I’ve been within driving distance of the Nazi death and slave labor camps in Europe, but as a Jewish man couldn’t emotionally bring myself to visit them.
I’ve traveled all over the world yet haven’t mustered the courage to visit Germany or Poland, except for a layover at the Frankfurt airport. Even that felt weird to me. Of course, today’s Germany isn’t the Germany of the 1930s and 40s, and the country is Israel’s second-largest trade partner.
Yet their history remains intense. Especially for Jews.
I can barely finish a Holocaust documentary without turning it off in tears.
I had four cousins all under the age of five who were slaughtered by the Nazis.
When I toured the United States Holocaust Memorial Museum in Washington, D.C., shortly after it opened in 1993, I felt like I had been punched and kicked. All I could do is return to my hotel and cry for the rest of the day.
The museum tour ends with a giant pile of shoes from actual Jewish Holocaust victims. The shoes, and the death toll of children, hit the hardest. Over 1.5 million Jewish children were murdered in the Holocaust.
I had a similar reaction the few times I visited the Yad Vashem Holocaust history museum in Jerusalem, where you enter a hallway with pictures that seem to go up to infinity along the wall. The photos are Jewish families in the years before they were slaughtered in the Holocaust.
In their homes. With their loved ones. Happy. But we all know the next part of the story.
One of the Nazi camps, Auschwitz, located in Poland, was the largest of the Nazi concentration and death camps. Over 1.1 million men, women and children died there.
I visited the Rwandan Genocide Memorial in Kigali in 2021, saw the bloodstained clothes, and left feeling sick.
But when death and destruction are personal, it hits different. When it’s your own blood and ancestry.
This week, I visited the dungeons in Elmina and Cape Coast, Ghana where slave traders jammed kidnapped Africans into overcrowded cells before selling them to Europeans to ship to the Americas.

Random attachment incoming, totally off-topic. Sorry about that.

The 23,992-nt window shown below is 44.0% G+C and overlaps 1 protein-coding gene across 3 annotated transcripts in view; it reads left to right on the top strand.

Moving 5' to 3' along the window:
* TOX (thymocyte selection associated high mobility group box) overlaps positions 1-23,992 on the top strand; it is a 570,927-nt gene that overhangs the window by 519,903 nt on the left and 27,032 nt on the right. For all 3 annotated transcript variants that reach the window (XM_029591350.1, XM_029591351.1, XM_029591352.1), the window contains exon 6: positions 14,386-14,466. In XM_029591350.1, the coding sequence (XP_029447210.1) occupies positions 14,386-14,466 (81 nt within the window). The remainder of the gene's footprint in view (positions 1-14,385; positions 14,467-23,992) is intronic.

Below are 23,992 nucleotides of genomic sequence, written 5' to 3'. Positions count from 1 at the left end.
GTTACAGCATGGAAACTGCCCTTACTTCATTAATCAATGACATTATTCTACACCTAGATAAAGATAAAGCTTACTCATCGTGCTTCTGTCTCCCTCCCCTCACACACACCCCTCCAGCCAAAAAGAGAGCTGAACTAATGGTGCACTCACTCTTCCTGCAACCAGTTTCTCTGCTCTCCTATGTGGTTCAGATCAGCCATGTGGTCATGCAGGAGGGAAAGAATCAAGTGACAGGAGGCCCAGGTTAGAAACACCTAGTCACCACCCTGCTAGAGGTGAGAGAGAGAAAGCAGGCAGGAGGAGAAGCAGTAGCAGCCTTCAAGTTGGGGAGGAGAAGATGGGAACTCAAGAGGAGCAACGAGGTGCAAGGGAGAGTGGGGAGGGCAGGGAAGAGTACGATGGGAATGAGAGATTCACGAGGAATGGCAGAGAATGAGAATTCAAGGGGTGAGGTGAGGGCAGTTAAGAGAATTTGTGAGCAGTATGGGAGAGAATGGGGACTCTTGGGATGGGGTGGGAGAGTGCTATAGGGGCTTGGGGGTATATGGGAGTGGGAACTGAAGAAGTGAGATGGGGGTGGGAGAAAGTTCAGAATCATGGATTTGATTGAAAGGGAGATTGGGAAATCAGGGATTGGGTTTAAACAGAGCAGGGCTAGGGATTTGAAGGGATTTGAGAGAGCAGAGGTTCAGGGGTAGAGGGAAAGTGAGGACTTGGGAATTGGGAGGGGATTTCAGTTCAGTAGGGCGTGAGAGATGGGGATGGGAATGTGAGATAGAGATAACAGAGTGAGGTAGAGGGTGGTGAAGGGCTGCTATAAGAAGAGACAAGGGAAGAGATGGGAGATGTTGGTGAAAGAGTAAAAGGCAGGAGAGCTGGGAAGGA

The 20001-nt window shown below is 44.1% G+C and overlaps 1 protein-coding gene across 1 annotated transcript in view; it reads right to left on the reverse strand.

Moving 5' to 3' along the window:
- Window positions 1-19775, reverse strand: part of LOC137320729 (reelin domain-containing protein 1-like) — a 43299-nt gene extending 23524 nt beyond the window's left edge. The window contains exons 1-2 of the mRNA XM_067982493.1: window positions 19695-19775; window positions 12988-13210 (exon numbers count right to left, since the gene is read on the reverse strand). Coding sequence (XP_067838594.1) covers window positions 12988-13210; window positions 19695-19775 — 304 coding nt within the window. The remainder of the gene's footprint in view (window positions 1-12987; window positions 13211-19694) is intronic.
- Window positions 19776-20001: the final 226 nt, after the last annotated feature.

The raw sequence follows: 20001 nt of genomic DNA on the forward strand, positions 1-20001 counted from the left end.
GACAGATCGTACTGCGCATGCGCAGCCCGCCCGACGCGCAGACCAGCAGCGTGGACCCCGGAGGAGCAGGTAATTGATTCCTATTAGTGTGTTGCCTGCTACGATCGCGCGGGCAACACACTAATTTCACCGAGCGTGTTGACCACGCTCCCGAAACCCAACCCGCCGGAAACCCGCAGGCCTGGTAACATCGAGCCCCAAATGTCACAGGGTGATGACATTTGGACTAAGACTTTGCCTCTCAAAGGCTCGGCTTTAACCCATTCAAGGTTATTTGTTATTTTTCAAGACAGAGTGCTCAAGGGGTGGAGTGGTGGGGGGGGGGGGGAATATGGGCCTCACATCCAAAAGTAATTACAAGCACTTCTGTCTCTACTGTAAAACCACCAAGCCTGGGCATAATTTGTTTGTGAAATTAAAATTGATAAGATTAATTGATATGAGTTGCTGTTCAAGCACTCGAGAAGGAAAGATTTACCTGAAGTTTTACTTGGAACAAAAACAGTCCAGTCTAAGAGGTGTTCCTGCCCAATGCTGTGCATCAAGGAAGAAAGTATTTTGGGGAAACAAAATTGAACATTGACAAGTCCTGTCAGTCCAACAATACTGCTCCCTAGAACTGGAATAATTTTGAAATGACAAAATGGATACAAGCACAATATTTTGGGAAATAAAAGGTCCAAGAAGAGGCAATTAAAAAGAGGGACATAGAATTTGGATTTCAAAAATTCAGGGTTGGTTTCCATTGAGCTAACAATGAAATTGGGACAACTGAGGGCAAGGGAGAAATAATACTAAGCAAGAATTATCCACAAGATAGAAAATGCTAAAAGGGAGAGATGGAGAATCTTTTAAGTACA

I saw first-hand where Africans forcibly marched to Spanish, English, and Portuguese slave ships.
It was a painful experience. Seeing the actual place where millions of Africans were kidnapped, put in dungeons, abused, and then killed or shipped off for enslavement.
I stood on the same rocks where countless Africans defecated and bled in the dark cramped cells. I remained still as we entered the female dungeon where European governors would choose who they were going to rape.
This is where my Black American friends’ ancestors died or entered the world of slavery.
I cried tears mixed with sadness and anger. How could this happen?
But the faces of the Black American men and women I saw visiting the dungeons reflected a deeper reaction than I could ever have.
Their pain, sorrow, reflection, and flowing tears were penetrating. One man, from Los Angeles, likely in his 70s, broke down sobbing.
I asked if he was ok and he just accepted a hug and said “no words.”
Despite the intense pain, my fellow Black Americans’ willingness to connect with and learn from this tragic piece of their family and ancestral history was beyond courageous.
The castle itself has a sign posted to highlight this lesson:
Confronting the trauma our shattered world has left us, while incredibly difficult, can help us all become better justice warriors.
To give us the strength to use challenging yet powerful experiences as an inspiration to better stand up against all forms of hate. Whether the overt kind or the kind embedded into our American systems.
Indeed, the tour ends heading out of the same doors where slaves were loaded onto ships. It’s called the “Door of No Return.” But today, when you come back to the castle, there’s a new sign posted on re-entry called the “Door of Return” to let us know never again.
I won’t ever fully understand the deep wounded feelings of my Black brothers and sisters. But I can use my visit to their tragic history as a tool and inspiration to quadruple my own efforts at eradicating injustice.
May the deaths of so many lost souls be a blessing for us today.
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Jeffrey Kass – Editor